‘Moshiri’s Millionaires’: Everton are a club with strong foundations and rediscovered purpose

Everton have taken several progressive steps forward in the last 12 months to suggest that the club could be on the brink of something new and exciting

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The Independent Sport

At the side of the end terraced house where Goodison Road meets Spellow Lane, a huge blue tablet is stapled into the brickwork. ‘Everton Firsts,’ it reads, and below there is a list detailing how the club once pushed boundaries rather than struggle to get anywhere near them, as they have now done for so long.

Everton were the first team to go on a European tour, the tablet explains; they were the first club in the country to construct a purpose-built football stadium; the first club to issue a regular match programme; the first to install dugouts and, later, undersoil heating.

When Alan Ball was bought from Blackpool in 1966, Everton became the first club to pay £100,000 for a footballer - this in an era when chairman John Moores decided to sack a manager for ‘only’ finishing fifth. Moores then embarked on a player spending spree using a series of interest free loans. Signings like Gordon West, a British transfer record for a goalkeeper, ensured that Moores’ Everton were known as the Mersey Millionaires.

That tag has slept for forty or so years, perhaps until this week. The recruitment of goalkeeper Jordan Pickford from Sunderland, who became the most expensive British goalkeeper ever, was followed last night by the arrival of Ajax captain, Davy Klaassen for £23.6m. 

It means that out of the top six transfer fees paid by Everton in their history, four of them have been sanctioned in the last 12 months; a period which began with Farhad Moshiri’s investment and has since been tracked by several progressive steps, such as the appointment of a manager who has coached some of Europe’s biggest clubs, the retaining of a leading scorer when most people thought he would leave and the announcement of a stadium move following two decades of tiresome discussion.

Following a season where Ronald Koeman trusted teenager Tom Davies to fill a key midfield role in his first team, five young Evertonians also featured in the England squad that won the Under-20 World Cup in South Korea last weekend and it is understandable why there is talk of a golden generation pushing through at the club, considering too Everton were crowned as Under-23 Premier League champions in May.

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Tom Davies offers a bright future for Everton (Getty Images)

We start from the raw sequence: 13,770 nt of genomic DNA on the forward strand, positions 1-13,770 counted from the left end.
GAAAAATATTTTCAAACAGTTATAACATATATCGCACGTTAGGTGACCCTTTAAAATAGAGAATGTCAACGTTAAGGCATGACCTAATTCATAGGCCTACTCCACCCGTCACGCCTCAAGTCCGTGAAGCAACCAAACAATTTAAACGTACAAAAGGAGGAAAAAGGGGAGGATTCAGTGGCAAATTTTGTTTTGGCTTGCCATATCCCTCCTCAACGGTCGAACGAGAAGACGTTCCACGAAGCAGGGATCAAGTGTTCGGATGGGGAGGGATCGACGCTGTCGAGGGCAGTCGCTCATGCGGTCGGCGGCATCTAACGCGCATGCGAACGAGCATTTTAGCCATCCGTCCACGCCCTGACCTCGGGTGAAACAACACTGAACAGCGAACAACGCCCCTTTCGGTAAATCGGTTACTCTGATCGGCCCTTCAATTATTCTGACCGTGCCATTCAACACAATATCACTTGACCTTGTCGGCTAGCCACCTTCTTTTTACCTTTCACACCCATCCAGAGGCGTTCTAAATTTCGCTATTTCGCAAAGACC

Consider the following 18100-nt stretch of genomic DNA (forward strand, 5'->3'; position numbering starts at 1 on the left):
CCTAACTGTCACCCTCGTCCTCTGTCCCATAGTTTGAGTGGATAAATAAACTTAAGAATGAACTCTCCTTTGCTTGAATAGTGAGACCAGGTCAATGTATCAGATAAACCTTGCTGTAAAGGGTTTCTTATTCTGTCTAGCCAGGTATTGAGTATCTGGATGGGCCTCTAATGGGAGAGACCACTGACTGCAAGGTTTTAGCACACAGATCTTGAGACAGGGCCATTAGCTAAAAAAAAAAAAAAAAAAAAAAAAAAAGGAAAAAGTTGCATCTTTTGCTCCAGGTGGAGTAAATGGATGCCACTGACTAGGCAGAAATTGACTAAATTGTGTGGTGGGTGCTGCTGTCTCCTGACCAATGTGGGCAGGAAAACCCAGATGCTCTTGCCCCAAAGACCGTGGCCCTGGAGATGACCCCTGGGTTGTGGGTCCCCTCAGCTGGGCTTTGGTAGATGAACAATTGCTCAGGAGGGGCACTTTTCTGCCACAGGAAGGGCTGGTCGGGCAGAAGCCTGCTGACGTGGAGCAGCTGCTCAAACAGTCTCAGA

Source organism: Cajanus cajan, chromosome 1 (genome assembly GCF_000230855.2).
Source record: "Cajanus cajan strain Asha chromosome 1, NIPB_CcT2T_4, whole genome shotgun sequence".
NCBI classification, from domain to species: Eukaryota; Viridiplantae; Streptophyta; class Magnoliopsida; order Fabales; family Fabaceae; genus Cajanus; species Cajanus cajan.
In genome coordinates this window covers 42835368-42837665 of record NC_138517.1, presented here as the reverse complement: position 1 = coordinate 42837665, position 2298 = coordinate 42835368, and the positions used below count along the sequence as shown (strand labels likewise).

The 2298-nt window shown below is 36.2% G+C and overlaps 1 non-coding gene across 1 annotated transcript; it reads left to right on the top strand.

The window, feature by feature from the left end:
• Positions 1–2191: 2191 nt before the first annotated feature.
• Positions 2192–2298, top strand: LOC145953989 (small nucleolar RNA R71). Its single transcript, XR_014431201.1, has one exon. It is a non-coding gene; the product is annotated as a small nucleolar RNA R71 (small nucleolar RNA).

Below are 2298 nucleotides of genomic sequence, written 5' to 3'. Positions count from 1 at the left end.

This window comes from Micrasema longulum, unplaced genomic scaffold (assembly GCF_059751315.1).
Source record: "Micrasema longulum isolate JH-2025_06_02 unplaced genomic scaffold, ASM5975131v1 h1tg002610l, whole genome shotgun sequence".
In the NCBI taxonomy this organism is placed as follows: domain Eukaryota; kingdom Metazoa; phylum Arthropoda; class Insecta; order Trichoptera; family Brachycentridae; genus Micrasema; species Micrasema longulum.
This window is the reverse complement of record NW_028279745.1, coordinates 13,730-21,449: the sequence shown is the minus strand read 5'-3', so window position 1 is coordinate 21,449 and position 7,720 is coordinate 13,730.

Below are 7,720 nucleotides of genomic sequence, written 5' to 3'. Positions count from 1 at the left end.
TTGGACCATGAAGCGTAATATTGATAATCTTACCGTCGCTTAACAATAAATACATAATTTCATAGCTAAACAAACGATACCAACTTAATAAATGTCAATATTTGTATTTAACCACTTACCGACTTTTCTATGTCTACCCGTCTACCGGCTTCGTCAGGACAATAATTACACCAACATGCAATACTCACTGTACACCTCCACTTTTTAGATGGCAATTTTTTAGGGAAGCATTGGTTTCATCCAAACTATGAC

It might be concluded that Everton have been here before. There was more ground to make up in 1998 but that summer, amidst new stadium talk, Everton were the second biggest spenders in the Premier League behind Manchester United with a spine of foreign talent brought in. 

Walter Smith had been hired as manager for the similar reasons to Steve Walsh’s as sporting director, because it was believed that Smith had a better understanding of the European markets having spent so many years competing in the Champions League with Glasgow Rangers. Exciting youngsters were being promoted and much was expected of Danny Cadamarteri, Michael Ball and Michael Branch.

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Ronald Koeman has coached some of Europe's biggest clubs (Getty)

A few months later, however, Duncan Ferguson, Everton’s talismanic centre forward, was sold to Newcastle after it emerged Peter Johnson, Everton’s unpopular owner, had merely extended the club’s overdraft to help Smith. With that, all of the promising work felt like it had been undone.

Though it is yet to be determined how Everton’s new finance will impact upon the progression of their most promising young players this time, Klaassen is thought of as a higher calibre replacement for Ross Barkley should he go to Tottenham Hotspur, while Swansea City’s Gylfi Sigurdsson might add more competition to an area of the field where Everton are already strong.

Confidence should be taken from the way Everton are asserting themselves in the transfer market and Walsh is already demonstrating why he has a reputation as a persuasive and decisive negotiator.

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Davy Klaassen marks Everton's second signing of the summer (Getty)

A feeling remains that everything Everton have done over the last few weeks will merely soften the blow of losing Romelu Lukaku when he gets the move he really wants: to a club competing in the Champions League. Unlike in 1998, though, Everton’s financial position is stable and that the term ‘Moshiri’s Millionaires’ has already been coined on Merseyside reflects a growing belief that Everton is a club with stronger foundations and rediscovered purpose.

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